Dubai Property: The price of a plan

Vertex towersThe Dh1-billion Vertex Towers development in Dubai Motor City is bringing around 700 residences to the off-plan market l Image Credit: Supplied

The off-plan market was a major factor in the accelerated growth of Dubai's property sector in the previous decade. Buying off-plan is essentially purchasing property that has not completed construction, often with only development plans to show for buyers to examine.

At the height of the past real estate boom, many investors were buying nothing more than project plans written on a piece of paper. When these grandiose propositions failed to materialize due to the global financial crisis, the property market succumbed to a sensational downturn that saw real estate prices plummet to previously unimaginable depths.

But barely five years into the ongoing recovery of Dubai's realty industry, off-plan properties are making a strong comeback, as the recovery of the UAE economy has allowed many stalled projects to begin reconstruction, adding to the growing off-plan stock.

"Renewed confidence is fuelling demand for both stalled and new projects in the city," says Mohanad Alwadiya, Managing Director of Harbor Real Estate. "What's more, initiatives such as the World Expo 2020 are expected to drive population growth and economic activity in the city.

"Another positive element of off-plan projects in Dubai is the fact that many developers offer easy payment plans, especially after the UAE Central Bank introduced mortgage caps. These payment plans have enabled buyers with limited capital to invest in such projects with ease."

Property that have price tags of around Dh1 million are seemingly the most popular among off-plan buyers, says Sean McCauly, Director of Agency Services at Asteco Property Management.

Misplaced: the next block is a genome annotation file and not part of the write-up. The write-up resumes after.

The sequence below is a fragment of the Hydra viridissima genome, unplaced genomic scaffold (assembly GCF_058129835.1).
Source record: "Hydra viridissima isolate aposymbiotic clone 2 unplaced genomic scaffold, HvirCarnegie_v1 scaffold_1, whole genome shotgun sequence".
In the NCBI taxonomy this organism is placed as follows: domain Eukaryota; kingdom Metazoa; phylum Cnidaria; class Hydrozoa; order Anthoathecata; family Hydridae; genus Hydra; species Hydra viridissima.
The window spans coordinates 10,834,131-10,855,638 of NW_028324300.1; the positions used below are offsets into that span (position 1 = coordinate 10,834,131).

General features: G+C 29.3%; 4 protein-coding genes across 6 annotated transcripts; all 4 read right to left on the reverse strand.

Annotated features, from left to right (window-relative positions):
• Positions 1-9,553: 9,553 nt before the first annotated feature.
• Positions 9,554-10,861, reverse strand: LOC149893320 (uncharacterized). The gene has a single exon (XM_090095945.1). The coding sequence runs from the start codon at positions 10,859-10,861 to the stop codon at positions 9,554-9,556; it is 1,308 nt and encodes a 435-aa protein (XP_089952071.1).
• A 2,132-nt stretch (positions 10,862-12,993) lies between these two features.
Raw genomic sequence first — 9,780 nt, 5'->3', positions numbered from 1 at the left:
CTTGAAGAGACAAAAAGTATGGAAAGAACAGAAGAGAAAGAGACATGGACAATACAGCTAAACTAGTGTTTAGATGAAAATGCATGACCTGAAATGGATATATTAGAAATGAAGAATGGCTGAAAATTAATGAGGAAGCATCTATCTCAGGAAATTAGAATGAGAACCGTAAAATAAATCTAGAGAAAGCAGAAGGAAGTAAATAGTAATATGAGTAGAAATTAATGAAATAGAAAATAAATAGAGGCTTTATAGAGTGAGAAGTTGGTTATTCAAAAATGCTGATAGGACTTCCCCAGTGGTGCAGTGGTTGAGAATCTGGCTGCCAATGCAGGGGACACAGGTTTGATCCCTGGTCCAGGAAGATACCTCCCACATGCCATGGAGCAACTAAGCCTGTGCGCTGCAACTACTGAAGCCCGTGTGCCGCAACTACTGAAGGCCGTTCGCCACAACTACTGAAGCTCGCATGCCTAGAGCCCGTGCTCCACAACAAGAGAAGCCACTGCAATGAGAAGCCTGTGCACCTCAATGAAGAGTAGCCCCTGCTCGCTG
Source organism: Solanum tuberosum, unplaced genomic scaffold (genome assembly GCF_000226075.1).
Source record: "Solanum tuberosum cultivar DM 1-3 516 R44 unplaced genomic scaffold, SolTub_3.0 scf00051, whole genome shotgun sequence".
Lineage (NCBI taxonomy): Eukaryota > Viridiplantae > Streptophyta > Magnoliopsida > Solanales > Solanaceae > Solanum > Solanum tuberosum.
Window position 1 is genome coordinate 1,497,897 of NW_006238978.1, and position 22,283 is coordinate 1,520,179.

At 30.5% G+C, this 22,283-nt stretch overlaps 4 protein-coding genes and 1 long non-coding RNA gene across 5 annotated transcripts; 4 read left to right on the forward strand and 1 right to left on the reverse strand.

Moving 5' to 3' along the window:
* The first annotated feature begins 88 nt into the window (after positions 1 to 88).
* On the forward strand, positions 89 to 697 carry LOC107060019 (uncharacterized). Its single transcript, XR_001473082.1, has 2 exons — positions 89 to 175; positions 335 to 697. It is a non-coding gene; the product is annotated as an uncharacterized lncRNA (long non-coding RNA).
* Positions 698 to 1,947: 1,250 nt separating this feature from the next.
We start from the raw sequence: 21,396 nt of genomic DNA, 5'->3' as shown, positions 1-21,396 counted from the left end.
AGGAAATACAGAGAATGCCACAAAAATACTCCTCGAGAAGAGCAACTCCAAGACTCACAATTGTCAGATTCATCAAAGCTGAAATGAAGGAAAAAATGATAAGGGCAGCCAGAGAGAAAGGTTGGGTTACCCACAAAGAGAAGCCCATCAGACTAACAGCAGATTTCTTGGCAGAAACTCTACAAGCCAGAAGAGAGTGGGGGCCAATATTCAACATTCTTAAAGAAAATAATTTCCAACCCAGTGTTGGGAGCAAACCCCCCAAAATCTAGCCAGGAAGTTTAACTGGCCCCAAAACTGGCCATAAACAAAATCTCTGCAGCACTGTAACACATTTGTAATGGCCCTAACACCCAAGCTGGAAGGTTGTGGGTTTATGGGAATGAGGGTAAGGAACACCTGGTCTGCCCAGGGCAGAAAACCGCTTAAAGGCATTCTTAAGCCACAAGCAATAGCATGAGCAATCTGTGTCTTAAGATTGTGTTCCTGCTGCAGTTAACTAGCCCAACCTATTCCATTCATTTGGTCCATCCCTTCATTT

“Such properties have an attractive payment plan to go with them,” he says. “For example, there are projects where developers are offering a 50-50 payment plan [50 per cent to be paid during construction and 50 per cent on completion].

“Banks too are offering 50 per cent financing on off-plan. Some projects with a starting price of around Dh500,000 and a two-year payment plan are attractive propositions for end users.”

However, off-plan property tends to be more attractive to investors and speculators than end users.

“The majority of end users prefer to buy ready property, which provides a good price and mortgage term,” says Alwadiya. “But with the rental market looking solid, investor demand for off-plan property is strong. In fact, there is strong interest from bullish, long-term speculators [as opposed to flippers or short-term investors] to invest in off-plan property, as they believe property prices will continue to rise over the next few years, giving them considerable capital growth.”

Villa Lantana, a freehold villa community next to Umm Suqeim in Al Barsha South, is one of many new developments in Dubai getting a big boost from the renewed interest in off-plan property. Developer Tecom Investments tells PW it has already sold more than 60 per cent of the project since its launch last month.

“Our sales numbers have exceeded our expectations,” says Badr Al Gargawi, CEO of Development and Planning at Tecom Investments. “The market is looking good and there is a healthy demand in the villa market in Dubai. The realty market is indeed heading in the right direction.”